A motorist ploughing through rainwater at Bundaberg.
A motorist ploughing through rainwater at Bundaberg.

Heaviest August rain on record

MANY Queenslanders have been experiencing their heaviest August rain on record as widespread 50 to 100 millimetres leads to flooding, according to weatherzone.com.au.   

Since early Tuesday widespread 50 to 100mm has affected a huge area of many thousands of kilometres, from the NSW border to Townsville and inland, past Emerald.   

The Southeast Coast has been one of the wettest areas in the state.

Brisbane has had its highest 24-hour August total in 123 years and its heaviest rain since February.

Since 9am Tuesday about 78mm has fallen in the city, making this the wettest 24-hour period in August since 1887. In August that year 220mm fell in a two-day deluge including a record 124mm in a day.   

In the last 24 hours the heaviest rain in the area has been south of the city, where Archerfield broke an August record, gaining 83mm. Its previous August record was 67mm, set in 1966.   

Falls in excess of 100mm have been recorded in Burbank, Rochedale, Mt Cotton and Carbrook.   

Southeast Queensland dams have done very well too with about 50 to 100mm since it started raining early Tuesday morning.   

Flooding has also been occurring in the Sunshine Coast, Wide Bay and Burnett, Capricornia, Central Coast, Herbert and Lower Burdekin and Central Highlands and Coalfields.   

Bundaberg in the Wide Bay area exceeded 100mm since 9am Tuesday, a two-year high and a 54-year August record. The previous wettest August day was 73mm in 1988.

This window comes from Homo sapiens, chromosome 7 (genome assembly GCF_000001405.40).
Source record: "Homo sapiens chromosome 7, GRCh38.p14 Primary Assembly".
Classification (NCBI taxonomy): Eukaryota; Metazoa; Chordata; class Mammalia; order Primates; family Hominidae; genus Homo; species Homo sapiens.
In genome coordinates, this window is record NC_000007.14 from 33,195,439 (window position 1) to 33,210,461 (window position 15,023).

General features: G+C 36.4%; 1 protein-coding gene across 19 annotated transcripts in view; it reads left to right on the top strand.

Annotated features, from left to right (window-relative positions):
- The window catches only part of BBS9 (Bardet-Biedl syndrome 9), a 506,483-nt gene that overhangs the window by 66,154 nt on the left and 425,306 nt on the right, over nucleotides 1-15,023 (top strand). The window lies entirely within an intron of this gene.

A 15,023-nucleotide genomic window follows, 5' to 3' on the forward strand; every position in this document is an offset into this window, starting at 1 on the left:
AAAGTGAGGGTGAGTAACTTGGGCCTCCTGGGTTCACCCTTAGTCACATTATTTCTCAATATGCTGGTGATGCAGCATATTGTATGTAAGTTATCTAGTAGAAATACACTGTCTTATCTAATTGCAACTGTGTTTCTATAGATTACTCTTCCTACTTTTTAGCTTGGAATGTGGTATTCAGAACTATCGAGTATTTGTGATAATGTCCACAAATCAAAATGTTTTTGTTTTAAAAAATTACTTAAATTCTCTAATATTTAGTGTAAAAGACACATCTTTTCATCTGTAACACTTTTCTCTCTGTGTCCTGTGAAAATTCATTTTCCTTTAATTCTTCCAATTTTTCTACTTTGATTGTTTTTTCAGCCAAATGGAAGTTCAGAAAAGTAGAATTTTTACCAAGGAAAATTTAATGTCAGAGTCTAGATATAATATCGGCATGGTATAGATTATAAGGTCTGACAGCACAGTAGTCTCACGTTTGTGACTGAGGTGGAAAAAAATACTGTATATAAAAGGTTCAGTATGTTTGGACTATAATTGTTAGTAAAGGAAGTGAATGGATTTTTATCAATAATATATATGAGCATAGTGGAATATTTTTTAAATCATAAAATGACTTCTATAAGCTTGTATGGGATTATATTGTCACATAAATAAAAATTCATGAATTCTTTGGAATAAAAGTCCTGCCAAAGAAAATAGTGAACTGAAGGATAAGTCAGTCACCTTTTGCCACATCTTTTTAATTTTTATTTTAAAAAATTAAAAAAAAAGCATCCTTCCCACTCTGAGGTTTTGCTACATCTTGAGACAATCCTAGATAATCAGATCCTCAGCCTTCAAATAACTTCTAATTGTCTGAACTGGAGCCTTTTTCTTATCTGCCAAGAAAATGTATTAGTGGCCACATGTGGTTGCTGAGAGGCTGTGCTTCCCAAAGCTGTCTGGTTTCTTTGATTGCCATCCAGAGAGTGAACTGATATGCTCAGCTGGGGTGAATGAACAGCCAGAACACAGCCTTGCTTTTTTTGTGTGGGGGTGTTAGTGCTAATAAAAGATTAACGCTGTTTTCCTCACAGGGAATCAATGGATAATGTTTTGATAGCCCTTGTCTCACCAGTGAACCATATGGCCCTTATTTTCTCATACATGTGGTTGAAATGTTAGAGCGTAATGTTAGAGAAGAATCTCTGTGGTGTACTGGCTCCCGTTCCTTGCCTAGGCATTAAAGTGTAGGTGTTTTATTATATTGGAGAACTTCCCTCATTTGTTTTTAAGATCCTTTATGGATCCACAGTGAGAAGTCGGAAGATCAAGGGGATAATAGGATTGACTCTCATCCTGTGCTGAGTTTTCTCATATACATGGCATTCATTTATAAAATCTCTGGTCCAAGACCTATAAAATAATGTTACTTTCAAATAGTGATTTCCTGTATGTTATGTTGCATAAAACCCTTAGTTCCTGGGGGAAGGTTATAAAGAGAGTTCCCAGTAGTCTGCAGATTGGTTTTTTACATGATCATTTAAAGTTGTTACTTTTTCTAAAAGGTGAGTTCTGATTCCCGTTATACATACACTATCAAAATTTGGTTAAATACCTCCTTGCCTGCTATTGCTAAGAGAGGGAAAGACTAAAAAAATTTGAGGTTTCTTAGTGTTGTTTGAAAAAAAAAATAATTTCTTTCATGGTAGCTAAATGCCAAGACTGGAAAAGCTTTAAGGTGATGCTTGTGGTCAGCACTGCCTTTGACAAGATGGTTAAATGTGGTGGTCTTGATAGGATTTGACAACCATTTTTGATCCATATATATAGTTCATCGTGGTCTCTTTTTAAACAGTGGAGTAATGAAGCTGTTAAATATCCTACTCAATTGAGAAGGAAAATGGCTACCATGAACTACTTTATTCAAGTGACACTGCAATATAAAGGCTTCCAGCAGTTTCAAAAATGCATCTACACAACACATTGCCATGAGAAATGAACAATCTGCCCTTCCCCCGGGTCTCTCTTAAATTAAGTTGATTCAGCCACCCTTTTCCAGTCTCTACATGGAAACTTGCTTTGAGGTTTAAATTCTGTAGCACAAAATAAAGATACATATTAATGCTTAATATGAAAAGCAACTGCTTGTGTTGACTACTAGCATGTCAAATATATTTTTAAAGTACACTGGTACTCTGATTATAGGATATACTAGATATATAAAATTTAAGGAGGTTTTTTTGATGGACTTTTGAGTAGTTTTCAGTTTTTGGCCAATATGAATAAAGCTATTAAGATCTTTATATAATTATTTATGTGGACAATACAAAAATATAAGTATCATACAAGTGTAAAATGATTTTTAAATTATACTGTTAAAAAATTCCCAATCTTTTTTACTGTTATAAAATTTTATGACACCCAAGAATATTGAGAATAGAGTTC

Further north in the Central Coast, Mackay amassed more than 90mmm, a 12-year high for August and within 10mm of the record. This comes after a record warm August day of 29 degrees.   

On the Central Highlands, Emerald gained about 50mm, a 17-year high for August and within a few millimetres of the record.   

"This sort of rain is more typical of late summer when moisture levels are highest," weatherzone meteorologist Brett Dutschke said.   

"What we have at the moment is north-northeasterly winds blowing moisture off relatively warm Coral Sea. And we also have an active low pressure trough crossing from the west. Combine all of this and you get unusually heavy rain and flooding, Dutschke said."   

"The good news, rain is now clearing off the east coast with the movement of the trough and the flood risk is easing, just in time for Brisbane's Exhibition Holiday. But it will take a few more hours until the cloud clears. This afternoon is looking quite sunny."   

"The not so good news, it's going to get windy later today. It may even get windy enough to bring down trees, given that the recent rain has softened the ground and loosened roots."   

"Thursday will be the windiest day as dry, gusty westerlies approach 90km/h in the southeast."

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